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Memory Management

Storage allocation

Information stored in memory is used in many different ways. Some possible classifications are:

  • Role in Programming Language:
    • Instructions (specify the operations to be performed and the operands to use in the operations).
    • Variables (the information that changes as the program runs: locals, owns, globals, parameters, dynamicstorage).
    • Constants (information that is used as operands, but that never changes: pi for example).
  • Changeability:
    • Read- only: (code, constants).
    • Read&write: (variables).

Why is identifying non-changing memory useful or important?

  • Initialized:
    • Code, constants, some variables: yes.
    • Most variables: no.
  • Addresses vs. Data: Why is this distinction useful or important?
  • Binding time:
    • Static: arrangement determined once and for all, before the program starts running. Mayhappen at compile-time, link-time, or load-time.
    • Dynamic: arrangement cannot be determined until runtime, and may change.

Note that the classifications overlap: variables may be static or dynamic, code may be read-only or read&write, etc.

The compiler, linker, operating system, and run-time library all must cooperate to manage this information and perform allocation.

When a process is running, what does its memory look like? It is divided up into areas of stuff that the OS treats similarly, calledsegments. In Unix, each process has three segments:

  • Code (called "text" in Unix terminology)
  • Initialized data
  • Uninitialized data
  • User's dynamically linked libraries (shared objects (.so) or dynamically linked libraries (.dll))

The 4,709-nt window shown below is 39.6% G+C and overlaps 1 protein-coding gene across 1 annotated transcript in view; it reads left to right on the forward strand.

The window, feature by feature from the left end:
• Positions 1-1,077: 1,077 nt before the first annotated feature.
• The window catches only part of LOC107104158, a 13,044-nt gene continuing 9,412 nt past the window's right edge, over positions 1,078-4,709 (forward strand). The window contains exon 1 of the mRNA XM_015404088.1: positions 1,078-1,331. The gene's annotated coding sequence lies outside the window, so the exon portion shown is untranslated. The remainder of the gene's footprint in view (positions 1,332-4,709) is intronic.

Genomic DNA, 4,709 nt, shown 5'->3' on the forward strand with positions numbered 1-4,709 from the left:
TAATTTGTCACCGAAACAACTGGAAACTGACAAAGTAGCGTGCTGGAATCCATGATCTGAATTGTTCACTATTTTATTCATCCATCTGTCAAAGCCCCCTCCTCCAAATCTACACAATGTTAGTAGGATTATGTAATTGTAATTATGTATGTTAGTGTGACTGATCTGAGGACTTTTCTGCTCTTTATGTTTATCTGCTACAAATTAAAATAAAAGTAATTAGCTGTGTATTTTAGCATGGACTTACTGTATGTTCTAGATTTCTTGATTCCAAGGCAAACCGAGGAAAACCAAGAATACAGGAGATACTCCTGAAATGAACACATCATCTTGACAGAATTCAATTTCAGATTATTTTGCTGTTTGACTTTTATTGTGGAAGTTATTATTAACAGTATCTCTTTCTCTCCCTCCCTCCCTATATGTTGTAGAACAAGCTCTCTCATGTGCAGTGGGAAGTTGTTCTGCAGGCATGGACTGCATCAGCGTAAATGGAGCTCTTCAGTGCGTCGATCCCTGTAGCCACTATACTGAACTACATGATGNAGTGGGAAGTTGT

• Shared libraries (system dynamically linked libraries)
  • Mapped files
  • Stack(s)

In some systems, can have many different kinds of segments.

One of the steps in creating a process is to load its information into main memory, creating the necessary segments. Information comesfrom a file that gives the size and contents of each segment (e.g. a.out in Unix). The file is called an object file. See man 5 a.out for format of Unixobject files.

Division of responsibility between various portions of system:

  • Compiler: generates one object file for each source code file containing information for that file. Information is incomplete, since eachsource file generally uses some things defined in other source files.
  • Linker: combines all of the object files for one program into a single object file, which is complete and self-sufficient.
  • Operating system: loads object files into memory, allows several different processes to share memory at once, provides facilities for processesto get more memory after they have started running.
  • Run-time library: provides dynamic allocation routines, such as calloc and free in C.

Dynamic memory allocation

Why is not static allocation sufficient for everything? Unpredictability: cannot predict ahead of time how much memory, orin what form, will be needed:

  • Recursive procedures. Even regular procedures are hard to predict (data dependencies).
  • OS does not know how many jobs there will be or which programs will be run.